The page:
Congregation Beth El / Temple Beth El
Congregation Beth El
In 1850 twelve German immigrant families founded Michigan's oldest Jewish organization, the Beth El Society, at the Detroit home of Isaac and Sarah Cozens. Beth El was first led by Orthodox Rabbi Samuel Marcus. During the 1850s, as social and political turmoil gripped the nation, Judaism faced change. In 1856, Beth El members moved away from strict Orthodox doctrine by adopting new bylaws and embracing Reform Judaism. The changes permitted men and women to sit together during services and sing together in choirs. Rabbis taught service in English rather than German. In 1873, Beth El helped charter the Union of American Hebrew Congregations, which brought together Reform synagogues across the nation.
Temple Beth El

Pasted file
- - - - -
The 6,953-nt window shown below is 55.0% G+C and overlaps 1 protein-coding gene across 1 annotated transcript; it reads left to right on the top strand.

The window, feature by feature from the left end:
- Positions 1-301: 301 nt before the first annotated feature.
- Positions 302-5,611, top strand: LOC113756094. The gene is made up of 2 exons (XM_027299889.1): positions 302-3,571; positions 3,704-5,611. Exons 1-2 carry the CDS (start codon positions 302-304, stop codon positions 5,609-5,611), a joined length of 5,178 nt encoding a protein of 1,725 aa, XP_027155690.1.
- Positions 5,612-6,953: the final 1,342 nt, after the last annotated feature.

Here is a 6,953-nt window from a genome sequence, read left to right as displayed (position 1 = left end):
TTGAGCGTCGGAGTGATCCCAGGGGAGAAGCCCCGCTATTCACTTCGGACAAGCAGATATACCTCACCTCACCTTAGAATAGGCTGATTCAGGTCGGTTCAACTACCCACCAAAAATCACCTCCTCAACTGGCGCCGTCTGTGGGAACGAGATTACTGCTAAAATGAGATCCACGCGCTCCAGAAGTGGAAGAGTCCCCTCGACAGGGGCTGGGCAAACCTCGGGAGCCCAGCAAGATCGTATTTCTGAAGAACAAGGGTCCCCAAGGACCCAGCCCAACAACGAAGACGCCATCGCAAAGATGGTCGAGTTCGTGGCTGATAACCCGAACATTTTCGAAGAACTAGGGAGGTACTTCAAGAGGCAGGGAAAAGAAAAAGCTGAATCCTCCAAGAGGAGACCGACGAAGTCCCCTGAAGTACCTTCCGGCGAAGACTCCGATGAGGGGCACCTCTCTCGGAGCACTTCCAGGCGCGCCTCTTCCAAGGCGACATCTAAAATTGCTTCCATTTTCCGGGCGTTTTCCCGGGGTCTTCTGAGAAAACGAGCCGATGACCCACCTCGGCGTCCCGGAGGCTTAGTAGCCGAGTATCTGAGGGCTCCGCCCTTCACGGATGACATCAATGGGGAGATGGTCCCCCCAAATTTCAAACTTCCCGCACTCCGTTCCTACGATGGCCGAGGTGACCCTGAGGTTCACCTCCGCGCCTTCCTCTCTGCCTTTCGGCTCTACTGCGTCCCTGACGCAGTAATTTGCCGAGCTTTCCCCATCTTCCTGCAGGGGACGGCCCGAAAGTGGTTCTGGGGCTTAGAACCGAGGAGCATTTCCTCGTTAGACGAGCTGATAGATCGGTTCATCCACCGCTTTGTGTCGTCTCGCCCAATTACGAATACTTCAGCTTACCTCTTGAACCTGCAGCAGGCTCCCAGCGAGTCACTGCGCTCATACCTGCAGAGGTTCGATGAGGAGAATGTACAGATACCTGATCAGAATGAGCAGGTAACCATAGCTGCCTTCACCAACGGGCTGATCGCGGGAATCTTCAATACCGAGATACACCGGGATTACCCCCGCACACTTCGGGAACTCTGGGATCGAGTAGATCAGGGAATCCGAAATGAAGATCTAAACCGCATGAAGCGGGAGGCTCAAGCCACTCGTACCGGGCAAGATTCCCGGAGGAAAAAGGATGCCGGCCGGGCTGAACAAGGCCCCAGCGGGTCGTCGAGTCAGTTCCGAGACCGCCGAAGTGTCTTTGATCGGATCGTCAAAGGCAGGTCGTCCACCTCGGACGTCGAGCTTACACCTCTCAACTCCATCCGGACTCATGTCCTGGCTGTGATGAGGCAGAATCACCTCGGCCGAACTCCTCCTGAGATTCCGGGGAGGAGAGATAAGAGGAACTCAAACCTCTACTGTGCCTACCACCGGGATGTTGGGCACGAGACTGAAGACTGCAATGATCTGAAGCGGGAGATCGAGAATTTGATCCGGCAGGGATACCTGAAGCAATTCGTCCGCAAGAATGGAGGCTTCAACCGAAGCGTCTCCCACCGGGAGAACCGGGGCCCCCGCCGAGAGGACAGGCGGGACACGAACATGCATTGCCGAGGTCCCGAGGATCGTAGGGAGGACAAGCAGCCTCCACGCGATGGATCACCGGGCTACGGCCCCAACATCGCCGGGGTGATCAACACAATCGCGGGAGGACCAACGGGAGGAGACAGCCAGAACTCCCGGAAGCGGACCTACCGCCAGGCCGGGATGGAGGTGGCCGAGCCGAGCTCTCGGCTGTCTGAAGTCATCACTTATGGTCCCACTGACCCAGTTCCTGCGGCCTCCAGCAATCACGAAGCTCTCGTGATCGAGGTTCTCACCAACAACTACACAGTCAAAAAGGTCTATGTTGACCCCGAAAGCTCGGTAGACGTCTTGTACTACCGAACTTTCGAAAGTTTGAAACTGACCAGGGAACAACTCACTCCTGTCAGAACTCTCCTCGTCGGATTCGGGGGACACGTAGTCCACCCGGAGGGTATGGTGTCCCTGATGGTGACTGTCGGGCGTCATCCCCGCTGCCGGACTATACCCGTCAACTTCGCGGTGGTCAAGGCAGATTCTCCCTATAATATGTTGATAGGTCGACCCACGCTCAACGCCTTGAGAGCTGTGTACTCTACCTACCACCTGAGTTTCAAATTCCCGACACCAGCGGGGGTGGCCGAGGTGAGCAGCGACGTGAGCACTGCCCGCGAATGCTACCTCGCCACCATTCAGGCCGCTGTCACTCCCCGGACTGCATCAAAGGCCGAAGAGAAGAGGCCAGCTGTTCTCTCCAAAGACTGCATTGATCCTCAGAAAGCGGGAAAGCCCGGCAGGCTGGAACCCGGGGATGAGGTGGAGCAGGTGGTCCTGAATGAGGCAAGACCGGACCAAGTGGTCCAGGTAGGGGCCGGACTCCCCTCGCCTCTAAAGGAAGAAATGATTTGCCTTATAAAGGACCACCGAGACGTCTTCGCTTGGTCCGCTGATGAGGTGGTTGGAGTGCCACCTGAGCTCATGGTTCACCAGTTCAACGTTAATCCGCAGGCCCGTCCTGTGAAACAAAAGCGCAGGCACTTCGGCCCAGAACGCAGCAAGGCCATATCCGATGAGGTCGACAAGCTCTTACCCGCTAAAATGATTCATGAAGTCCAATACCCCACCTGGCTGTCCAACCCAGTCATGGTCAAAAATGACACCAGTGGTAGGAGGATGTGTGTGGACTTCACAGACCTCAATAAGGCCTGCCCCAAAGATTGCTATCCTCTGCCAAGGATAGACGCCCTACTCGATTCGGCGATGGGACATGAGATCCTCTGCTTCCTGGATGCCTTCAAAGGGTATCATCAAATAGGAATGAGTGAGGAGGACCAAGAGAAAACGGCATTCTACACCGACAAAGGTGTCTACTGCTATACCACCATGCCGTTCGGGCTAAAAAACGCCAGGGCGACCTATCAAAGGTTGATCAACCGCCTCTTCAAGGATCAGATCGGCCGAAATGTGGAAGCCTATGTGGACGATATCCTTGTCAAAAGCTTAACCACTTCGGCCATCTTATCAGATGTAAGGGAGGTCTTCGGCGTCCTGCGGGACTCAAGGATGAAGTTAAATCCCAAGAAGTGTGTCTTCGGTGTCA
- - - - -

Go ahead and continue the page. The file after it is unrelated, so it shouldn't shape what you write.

Built in 1973, Temple Beth El is one of two synagogues designed by internationally acclaimed architect Minoru Yamasaki, who designed New York City's World Trade Center. Yamasaki designed the soaring temple to represent the meeeting tents of the ancient Israelites. The two hundred panels, created by steel cables dissecting the concrete walls, symbolize the number of times per day Jews are to thank God. Organized in Detroit in 1850, the Beth El Society met in homes and storefronts before purchasing its first house of worship in 1861. Beth El member Albert Kahn designed two of the congregation's former synagogues built in Detroit in 1903 and 1922. Beth El erected this building in Bloomfield Hills to accomodate its members, many of whom had moved to the suburbs.